By Amy McCarthy
By Scott Reitz
By Scott Reitz
By Lauren Drewes Daniels
By Alice Laussade
By City of Ate
The upper floor of the Dr Pepper Museum holds a lot of advertising materials. I sang along silently as I read the words to the "I'm a pepper, you're a pepper" jingle. And I dimly recalled the 10-2-4 campaign, which advocated the consumption of three Dr Peppers a day, at 10 a.m., 2 p.m. and 4 p.m. But I had never heard the oldest Dr Pepper slogan: "Drink a bite to eat." I also learned that the period in Dr. was dropped from the name in a logo redesign in the 1950s.
But the Waco museum, which is officially known as the Dr Pepper Museum and Free Enterprise Institute, was a disappointment. The quirky spirit of the soft drink didn't jibe with some of the heavy-handed propaganda on the second floor. Dr Pepper's former owner, a European conglomerate called Cadbury Schweppes, couldn't resist throwing in sales pitches for its other products. There were also exhibits on the marvels of modern soft drink marketing and the brilliance of the "Schweppervesence" slogan. Whatever.
Cadbury Schweppes "demerged" in May of this year, and the beverage division, now called the Dr Pepper Snapple Group, was spun off to investors. How the new owners will deal with the independence of Dublin Dr Pepper is not yet known.
After my Waco tour, I immediately headed out Route 6 for downtown Dublin, home of the oldest Dr Pepper bottling plant in existence. As I drove around town looking for the building, I noticed old-fashioned painted advertisements for Dr Pepper on the sides of buildings with the original slogan, "Drink a Bite to Eat."
The Dublin Dr Pepper building houses another Dr Pepper museum, but it's a homegrown affair. It's connected to Doc's Soda Shop, a fully functioning, old-fashioned ice cream and soda shop that sells drinks, sundaes and floats and lots of memorabilia, including T-shirts, bottlecap belts and trucker caps. It's also the secret headquarters of the Dublin Dr Pepper underground—cases of Dublin Dr Pepper sit beside the door ready to be loaded into bootleggers' vehicles.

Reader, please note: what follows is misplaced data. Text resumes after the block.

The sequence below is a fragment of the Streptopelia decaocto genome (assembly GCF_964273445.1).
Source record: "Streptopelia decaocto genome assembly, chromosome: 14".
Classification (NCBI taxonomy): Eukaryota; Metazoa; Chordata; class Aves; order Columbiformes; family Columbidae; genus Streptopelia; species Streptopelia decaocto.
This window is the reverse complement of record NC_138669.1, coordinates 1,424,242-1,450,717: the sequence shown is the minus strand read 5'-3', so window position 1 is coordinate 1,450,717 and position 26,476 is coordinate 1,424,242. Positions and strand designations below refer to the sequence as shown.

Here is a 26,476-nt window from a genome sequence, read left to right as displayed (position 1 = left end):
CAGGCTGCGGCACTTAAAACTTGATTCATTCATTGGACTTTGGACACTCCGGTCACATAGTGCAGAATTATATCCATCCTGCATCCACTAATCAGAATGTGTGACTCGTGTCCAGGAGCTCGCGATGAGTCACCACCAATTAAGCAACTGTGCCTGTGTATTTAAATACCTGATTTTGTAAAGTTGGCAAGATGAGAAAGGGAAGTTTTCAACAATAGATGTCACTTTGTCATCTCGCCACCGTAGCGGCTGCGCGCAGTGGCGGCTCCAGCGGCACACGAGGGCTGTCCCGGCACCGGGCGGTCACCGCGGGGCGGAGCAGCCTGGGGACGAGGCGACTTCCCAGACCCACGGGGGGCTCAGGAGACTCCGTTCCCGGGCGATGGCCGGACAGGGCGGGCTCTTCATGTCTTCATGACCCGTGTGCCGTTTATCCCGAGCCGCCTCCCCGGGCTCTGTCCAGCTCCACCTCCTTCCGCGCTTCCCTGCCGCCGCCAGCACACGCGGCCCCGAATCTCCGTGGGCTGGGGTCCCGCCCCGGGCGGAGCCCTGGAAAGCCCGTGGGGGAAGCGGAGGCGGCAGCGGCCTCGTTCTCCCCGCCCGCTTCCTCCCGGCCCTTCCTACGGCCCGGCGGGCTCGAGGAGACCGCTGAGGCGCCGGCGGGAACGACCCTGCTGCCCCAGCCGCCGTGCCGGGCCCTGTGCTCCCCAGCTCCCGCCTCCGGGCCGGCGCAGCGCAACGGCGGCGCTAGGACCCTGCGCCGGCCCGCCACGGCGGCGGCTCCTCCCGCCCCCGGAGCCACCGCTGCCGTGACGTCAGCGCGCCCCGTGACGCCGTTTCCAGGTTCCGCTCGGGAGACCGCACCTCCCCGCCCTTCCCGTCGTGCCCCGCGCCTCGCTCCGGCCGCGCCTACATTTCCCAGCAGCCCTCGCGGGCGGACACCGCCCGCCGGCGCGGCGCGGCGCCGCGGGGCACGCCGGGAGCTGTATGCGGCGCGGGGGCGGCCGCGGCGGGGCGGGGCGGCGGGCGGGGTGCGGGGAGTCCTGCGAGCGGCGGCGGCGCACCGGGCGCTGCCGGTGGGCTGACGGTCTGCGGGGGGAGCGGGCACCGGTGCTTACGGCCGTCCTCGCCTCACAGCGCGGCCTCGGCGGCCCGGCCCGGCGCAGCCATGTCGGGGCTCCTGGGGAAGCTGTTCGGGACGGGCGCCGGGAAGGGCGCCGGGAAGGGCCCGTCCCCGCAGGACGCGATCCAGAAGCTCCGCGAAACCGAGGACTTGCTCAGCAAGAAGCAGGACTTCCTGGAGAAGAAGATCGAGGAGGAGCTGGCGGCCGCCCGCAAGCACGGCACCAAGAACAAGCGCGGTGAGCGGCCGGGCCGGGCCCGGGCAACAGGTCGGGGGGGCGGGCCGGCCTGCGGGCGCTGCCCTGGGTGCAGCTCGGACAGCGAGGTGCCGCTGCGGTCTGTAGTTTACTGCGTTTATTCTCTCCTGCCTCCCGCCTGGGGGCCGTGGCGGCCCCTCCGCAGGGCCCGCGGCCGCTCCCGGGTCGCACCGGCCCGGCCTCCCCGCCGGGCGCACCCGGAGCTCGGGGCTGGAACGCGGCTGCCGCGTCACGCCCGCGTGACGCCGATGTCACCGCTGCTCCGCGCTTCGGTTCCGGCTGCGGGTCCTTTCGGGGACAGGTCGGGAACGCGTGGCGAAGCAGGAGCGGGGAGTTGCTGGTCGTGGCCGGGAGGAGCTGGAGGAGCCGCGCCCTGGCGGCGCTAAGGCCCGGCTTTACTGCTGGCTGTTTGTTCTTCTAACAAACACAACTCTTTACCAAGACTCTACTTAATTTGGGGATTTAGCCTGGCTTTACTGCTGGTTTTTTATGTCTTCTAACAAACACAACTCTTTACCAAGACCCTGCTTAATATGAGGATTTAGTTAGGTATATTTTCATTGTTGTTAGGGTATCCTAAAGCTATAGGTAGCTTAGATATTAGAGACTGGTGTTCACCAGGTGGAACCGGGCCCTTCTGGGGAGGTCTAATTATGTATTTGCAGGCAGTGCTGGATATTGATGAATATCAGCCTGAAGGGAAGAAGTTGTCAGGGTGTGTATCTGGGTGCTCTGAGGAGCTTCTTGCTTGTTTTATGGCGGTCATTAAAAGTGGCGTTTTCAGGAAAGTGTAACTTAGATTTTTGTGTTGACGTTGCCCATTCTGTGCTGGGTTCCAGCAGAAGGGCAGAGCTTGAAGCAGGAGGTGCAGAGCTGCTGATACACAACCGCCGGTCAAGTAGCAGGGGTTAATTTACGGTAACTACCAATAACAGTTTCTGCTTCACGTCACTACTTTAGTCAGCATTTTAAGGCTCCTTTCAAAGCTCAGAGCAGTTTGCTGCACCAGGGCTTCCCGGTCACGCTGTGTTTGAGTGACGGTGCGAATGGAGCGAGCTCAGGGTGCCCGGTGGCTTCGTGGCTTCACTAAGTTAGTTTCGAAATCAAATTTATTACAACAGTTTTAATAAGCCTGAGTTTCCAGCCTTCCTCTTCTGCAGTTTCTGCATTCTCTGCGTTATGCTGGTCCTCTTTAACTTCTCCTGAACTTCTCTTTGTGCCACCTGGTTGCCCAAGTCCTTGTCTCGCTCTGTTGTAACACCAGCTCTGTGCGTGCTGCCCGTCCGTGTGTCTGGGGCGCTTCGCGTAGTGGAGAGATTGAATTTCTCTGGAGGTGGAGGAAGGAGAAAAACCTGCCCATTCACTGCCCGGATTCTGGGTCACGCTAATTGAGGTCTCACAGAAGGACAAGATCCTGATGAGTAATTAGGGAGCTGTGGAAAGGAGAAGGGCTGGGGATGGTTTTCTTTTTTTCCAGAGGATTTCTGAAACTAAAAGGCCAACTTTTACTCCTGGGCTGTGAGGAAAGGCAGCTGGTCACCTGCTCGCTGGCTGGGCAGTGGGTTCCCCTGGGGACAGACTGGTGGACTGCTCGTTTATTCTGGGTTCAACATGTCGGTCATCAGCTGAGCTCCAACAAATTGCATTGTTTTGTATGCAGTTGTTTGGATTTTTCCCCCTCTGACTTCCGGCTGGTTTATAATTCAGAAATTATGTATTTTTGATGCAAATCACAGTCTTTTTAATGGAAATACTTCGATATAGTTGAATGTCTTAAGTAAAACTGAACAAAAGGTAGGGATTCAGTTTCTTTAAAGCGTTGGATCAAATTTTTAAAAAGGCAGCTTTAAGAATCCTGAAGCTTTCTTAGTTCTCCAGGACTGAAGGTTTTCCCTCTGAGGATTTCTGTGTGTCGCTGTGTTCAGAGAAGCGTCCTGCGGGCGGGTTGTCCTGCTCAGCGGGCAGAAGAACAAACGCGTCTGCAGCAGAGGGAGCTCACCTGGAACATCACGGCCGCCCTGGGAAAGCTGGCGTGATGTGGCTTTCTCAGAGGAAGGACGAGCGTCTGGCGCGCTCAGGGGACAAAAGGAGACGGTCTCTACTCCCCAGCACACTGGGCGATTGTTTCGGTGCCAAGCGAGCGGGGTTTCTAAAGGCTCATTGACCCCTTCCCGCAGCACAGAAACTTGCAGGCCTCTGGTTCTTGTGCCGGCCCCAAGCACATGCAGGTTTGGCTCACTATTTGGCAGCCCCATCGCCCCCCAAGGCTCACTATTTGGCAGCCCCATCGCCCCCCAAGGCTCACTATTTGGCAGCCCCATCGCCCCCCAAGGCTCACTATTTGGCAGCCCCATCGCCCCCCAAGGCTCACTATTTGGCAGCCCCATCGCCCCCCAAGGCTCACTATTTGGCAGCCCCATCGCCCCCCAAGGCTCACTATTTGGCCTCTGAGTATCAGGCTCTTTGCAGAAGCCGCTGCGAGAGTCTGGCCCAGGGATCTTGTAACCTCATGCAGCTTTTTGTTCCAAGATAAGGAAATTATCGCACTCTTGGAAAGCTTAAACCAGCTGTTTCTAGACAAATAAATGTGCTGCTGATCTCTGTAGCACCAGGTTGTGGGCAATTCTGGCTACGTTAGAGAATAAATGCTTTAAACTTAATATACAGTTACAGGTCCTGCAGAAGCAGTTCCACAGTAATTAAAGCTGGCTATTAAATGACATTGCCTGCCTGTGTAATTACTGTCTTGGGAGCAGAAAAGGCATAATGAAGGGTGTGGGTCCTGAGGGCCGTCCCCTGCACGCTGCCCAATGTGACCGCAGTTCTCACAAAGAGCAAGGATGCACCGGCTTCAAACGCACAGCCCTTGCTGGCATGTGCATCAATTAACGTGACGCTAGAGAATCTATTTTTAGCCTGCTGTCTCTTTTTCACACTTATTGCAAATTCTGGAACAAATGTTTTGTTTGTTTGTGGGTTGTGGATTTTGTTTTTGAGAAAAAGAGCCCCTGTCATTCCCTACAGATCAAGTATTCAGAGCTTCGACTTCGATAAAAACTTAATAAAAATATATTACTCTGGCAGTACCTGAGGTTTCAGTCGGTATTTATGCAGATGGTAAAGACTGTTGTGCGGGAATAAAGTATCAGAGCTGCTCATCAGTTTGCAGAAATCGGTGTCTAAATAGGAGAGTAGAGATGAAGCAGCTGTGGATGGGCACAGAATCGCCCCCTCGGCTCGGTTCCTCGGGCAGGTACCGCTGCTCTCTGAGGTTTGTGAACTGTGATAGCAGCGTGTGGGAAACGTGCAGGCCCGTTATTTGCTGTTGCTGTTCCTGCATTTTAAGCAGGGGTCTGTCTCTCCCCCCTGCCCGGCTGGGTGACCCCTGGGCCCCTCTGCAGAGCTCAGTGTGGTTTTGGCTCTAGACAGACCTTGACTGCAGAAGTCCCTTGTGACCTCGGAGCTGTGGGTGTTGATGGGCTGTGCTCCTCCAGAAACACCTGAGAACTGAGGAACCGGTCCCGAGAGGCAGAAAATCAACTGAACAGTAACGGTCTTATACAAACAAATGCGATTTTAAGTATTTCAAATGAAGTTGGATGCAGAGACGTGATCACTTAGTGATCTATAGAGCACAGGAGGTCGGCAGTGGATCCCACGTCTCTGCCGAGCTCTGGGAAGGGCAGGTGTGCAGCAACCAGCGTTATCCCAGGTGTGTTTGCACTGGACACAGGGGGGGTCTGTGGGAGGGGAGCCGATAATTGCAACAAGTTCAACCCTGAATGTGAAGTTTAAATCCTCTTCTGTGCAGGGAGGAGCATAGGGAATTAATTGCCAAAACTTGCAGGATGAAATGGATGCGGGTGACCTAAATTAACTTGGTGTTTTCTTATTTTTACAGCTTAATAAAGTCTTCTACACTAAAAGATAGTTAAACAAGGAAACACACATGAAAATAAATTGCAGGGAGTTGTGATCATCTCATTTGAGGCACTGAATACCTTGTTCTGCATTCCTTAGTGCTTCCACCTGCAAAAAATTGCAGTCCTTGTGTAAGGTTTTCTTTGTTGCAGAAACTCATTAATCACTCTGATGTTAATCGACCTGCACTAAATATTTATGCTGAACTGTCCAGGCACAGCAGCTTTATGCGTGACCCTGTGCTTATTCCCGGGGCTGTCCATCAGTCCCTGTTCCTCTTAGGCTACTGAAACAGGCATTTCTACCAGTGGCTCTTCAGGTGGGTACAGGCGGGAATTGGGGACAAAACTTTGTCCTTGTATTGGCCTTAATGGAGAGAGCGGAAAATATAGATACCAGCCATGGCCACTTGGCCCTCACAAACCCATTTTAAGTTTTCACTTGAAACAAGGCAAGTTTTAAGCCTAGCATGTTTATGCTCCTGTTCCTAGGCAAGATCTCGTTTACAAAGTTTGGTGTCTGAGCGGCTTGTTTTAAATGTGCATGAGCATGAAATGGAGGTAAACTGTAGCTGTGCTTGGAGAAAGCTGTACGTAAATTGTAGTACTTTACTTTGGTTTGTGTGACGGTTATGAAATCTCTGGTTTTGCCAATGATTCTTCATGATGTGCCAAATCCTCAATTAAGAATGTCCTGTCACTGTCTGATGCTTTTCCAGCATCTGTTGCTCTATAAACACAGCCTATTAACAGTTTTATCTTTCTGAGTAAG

The first thing I did when I met Lori Dodd, who runs the soda shop and museum, was to buy an official "Dublin Dr Pepper Bootlegger" T-shirt and a case of soda. Then she gave me a tour of the plant and museum.
The museum was just a couple of rooms full of old Dr Pepper signs and photographs, certificates and permits from the early days at the bottling plant. But the bottling plant was itself a museum. The bottling line equipment looked like an industrial antique. Huge bags of Imperial Cane Sugar had to be carried up to the second floor to be mixed with the base.
The flavored syrup that all Dr Pepper bottlers use is manufactured in St. Louis. Local bottlers just add the carbonated water and the sweetener, which is why it was so easy for the Dublin plant to continue to use cane sugar instead of high-fructose corn syrup. The franchise agreement that bottlers have with Dr Pepper doesn't require them to use any particular sweetener—but it does limit the area where they can deliver products.
And the product that the bootleggers want is a retro-looking 8-ounce bottle full of cane sugar-sweetened Dr Pepper. Though the bottles look old, they are actually new disposable bottles. I drank one while we walked around the factory. There was a wonderful mouth-filling quality about the sugar sweetness that had me smacking my lips.
The disposable 8-ounce bottles are popular, but true connoisseurs have their own bottles. Although Dr Pepper discontinued reusable bottles in 1990, the Dublin Dr Pepper plant still refills old Dr Pepper bottles.
I looked at cases upon cases of bottles going back to the 1960s and 1970s that were waiting to be washed. It's amazing that so many people keep these old bottles in circulation. Dodd told me that there are collectors with bottles dating all the way back to the 1930s—those have to be hand-filled. The factory itself maintains an inventory of more than 100,000 old reusable Dr Pepper bottles.
I asked Lori Dodd how she liked working at the Dr Pepper plant. Although she is quite slender, she said that it was difficult to work there and not gain weight.
"All that Dr Pepper around all the time?" I guessed.
"No, actually, it's the Frosty Peppers," she said. The soda fountain at the plant makes Frosty Pepper sundaes by pouring Dr Pepper fountain syrup over Blue Bell vanilla ice cream. It's an old favorite among Dublin locals.
The Dr Pepper plant is so revered in Dublin that on Monday, June 9, in an annual rite of summer, a crew of workers will drive around the city limits taking down the signs that read "Dublin" and replacing them with signs that read "Dr Pepper, Texas."
This act of civic devotion marks the beginning of the weeklong celebration of the plant's anniversary—it turns 117 this year. The party peaks on Saturday, June 14, with live music and carnival booths. (See dublindrpepper.com for details.) That's also when the judges will select the local girl who will serve as this year's "Pretty Peggy Pepper."